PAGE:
Presentation on theme: "Least Squares Regression"— Presentation transcript:
1Least Squares Regression D3: 3.2aTarget Goal: I can make predictions using a least square regression line.Hw: pg 162: 27 – 32, 36, 38, 40, 42, 62
2LSRL: least squares regression line a model for the dataa line that summarizes the two variablesIt makes the sum of the squares of the vertical distances of the data points as small as possible
3The LSRL minimizes the total area of the squares. The LSRL makes the sum of the squares of these distances as small as possible.The LSRL minimizes the total area of the squares.
4Regression Line Straight line Describes how the response variable y changes as the explanatory variable x changes.Use regression line to predict value of y for given value of x.Regression (unlike correlation) requires both an explanatory and response variable.
5The dashed line shows how to use the regression line to predict. You can find the vertical distance of each point on the scatterplot from the regression line.
6Predictions and Error Error (residual) = observed y – predicted ŷ We are interested in the vertical distance of each point on the scatterplot from the regression line.If we predict 4.9, and the actual value turns out to be 5.1, our error is the vertical distance.Error (residual) = observed y – predicted ŷ
7Equation of the least squares regression line We have data on an explanatory variable x and a response variable y for n individuals.From the data, calculate the means x bar, y bar, sx, sy of the two variables, and their correlation r.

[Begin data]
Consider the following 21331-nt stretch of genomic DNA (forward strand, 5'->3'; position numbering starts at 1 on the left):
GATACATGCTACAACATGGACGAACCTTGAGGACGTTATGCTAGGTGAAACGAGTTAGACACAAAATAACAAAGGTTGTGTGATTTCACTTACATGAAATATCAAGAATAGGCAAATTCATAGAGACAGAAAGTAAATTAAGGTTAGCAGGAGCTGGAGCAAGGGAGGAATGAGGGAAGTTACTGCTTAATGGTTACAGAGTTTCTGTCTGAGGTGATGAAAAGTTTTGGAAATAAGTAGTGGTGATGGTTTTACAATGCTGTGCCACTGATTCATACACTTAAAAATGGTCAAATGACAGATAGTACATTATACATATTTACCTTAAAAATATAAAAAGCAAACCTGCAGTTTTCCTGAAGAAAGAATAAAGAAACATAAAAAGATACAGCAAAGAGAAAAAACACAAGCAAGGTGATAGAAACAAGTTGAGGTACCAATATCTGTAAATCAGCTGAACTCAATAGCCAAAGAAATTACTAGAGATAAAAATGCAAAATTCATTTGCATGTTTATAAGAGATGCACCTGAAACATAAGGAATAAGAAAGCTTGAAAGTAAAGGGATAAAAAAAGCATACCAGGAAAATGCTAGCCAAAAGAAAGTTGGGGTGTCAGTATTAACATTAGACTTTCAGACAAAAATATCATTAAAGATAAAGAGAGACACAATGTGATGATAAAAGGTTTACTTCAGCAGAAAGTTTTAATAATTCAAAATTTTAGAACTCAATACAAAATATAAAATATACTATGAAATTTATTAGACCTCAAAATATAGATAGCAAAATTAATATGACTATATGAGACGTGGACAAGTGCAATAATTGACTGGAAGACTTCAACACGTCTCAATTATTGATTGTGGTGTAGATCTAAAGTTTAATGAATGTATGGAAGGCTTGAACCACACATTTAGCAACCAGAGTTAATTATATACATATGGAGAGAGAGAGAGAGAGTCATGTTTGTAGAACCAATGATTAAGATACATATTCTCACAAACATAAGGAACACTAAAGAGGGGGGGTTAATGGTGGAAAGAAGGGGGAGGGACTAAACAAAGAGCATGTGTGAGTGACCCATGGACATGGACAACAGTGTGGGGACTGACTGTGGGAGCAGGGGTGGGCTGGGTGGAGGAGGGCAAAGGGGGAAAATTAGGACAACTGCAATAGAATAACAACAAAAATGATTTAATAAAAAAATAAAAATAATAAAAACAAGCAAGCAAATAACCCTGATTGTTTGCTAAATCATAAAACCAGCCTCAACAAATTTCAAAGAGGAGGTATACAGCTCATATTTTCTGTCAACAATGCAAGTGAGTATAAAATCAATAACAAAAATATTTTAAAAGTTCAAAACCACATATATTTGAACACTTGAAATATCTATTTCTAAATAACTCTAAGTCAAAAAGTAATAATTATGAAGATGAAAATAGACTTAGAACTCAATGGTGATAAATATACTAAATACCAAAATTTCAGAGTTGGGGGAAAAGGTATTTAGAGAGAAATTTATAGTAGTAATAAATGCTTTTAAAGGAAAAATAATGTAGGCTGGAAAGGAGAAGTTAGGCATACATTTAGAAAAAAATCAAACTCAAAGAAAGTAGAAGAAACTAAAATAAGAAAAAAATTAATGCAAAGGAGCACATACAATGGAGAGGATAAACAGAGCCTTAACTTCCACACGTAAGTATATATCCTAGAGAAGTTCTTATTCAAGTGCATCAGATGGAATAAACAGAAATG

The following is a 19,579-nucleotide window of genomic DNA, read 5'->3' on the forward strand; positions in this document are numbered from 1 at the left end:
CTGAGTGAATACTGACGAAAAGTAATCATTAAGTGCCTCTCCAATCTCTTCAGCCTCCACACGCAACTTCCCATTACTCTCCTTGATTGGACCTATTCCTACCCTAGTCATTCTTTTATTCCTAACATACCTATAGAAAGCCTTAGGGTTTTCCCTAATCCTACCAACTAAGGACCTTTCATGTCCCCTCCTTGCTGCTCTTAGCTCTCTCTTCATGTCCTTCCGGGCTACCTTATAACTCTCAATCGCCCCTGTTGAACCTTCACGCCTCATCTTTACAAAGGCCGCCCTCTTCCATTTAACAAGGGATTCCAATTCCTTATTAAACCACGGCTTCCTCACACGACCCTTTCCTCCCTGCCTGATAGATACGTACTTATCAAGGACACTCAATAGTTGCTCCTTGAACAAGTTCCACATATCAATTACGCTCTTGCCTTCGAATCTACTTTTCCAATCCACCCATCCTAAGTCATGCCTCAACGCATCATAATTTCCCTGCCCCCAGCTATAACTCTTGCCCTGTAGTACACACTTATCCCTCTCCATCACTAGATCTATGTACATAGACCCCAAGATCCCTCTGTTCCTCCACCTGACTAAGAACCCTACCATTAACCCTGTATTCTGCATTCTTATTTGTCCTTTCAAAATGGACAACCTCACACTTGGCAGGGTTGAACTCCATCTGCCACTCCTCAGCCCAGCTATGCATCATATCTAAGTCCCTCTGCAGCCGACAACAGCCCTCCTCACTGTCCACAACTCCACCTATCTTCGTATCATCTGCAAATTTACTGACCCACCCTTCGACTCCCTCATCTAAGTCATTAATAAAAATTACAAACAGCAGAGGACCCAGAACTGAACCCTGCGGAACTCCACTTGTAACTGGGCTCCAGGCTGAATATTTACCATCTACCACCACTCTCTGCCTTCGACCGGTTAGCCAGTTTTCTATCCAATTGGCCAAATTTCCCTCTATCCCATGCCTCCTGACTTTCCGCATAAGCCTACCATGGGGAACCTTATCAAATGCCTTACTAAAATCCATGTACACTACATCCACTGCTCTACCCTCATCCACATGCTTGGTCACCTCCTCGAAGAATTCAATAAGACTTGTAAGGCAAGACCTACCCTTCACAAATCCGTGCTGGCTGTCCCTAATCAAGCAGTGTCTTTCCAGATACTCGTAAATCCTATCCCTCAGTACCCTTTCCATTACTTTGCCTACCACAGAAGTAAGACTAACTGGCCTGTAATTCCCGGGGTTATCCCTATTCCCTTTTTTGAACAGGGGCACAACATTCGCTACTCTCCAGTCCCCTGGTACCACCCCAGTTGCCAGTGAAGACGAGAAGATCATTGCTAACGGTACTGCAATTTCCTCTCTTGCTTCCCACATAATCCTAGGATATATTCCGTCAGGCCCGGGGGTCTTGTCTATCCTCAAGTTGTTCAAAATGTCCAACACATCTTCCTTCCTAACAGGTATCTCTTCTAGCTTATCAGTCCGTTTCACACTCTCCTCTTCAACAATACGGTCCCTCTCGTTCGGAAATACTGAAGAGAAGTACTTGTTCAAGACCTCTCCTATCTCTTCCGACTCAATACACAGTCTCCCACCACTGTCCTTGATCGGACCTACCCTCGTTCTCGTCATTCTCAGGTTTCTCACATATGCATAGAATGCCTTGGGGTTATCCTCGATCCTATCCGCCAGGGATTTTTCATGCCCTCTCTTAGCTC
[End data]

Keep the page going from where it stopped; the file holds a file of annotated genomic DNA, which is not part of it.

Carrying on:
8The Least Squares Regression Line (LSRL): ŷ = a + bxwith slope,b =and intercept,a = y – b
9ŷ = a + bx y: the observed value ŷ: the predicted value every LSRL passes throughslope: rate of changeWe will usually not calculate by hand, we will use the calculator.
10Exercise: Gas Consumption The equation of the regression line of gas consumption y on the degree-days x is:ŷ = x
11Verifying ŷ = xUse your calculator to find the mean and standard deviation of both x and y and their correlation r from data in the following table.
13x bar == 22.31Sx == 17.74y bar == 5.306Sy == 3.368r =
14Using what we’ve found, find the slope b and intercept a of the regression line from these. This Verifies ŷ = x except for round off error.
15Least squares lines on the calculator Use the same data you entered into L1 and L2. (Turn off other plots & graphs.)Define the scatterplot using L1 and L2 and the use ZoomStat to plot.
16Press STAT:CALC:(8)LinReg(a+bx):L1,L2,Y1:enter To enter Y1, VARS:Y-VARS:(1)FUNCTION}If r2 and r do not appear on your screen, press 2nd:0 (catalog).Scroll down to “DiagnosticOn” and press enter.
17Press GRAPH to overlay the LSRL on the scatterplot. Note: verify LSRL equation at Y1 to beŷ = x
18Least-Squares Regression Interpreting a Regression LineConsider the regression line from the example“Does Fidgeting Keep You Slim?” Identify the slope and y-intercept and interpret each value in context.Least-Squares RegressionThe y-intercept a = kg is the fat gain estimated by this model if NEA does not change when a person overeats.The slope b = tells us that the amount of fat gained is predicted to go down by kg for each added calorie of NEA.
19Least-Squares Regression PredictionWe can use a regression line to predict the response ŷ for a specific value of the explanatory variable x.Use the NEA and fat gain regression line to predict the fat gain for a person whose NEA increases by 400 cal when she overeats.Least-Squares RegressionWe predict a fat gain of 2.13 kg when a person with NEA = 400 calories.
20Least-Squares Regression Interpreting Computer Regression OutputA number of statistical software packages produce similar regression output. Be sure you can locatethe slope b,the y intercept a,and the values of s and r2.Least-Squares Regression
21The slope b = tells us that the amount of Pct is predicted to go down by units for each additional pair.The y-intercept a = is the Pct estimated by this model when there are no pairs.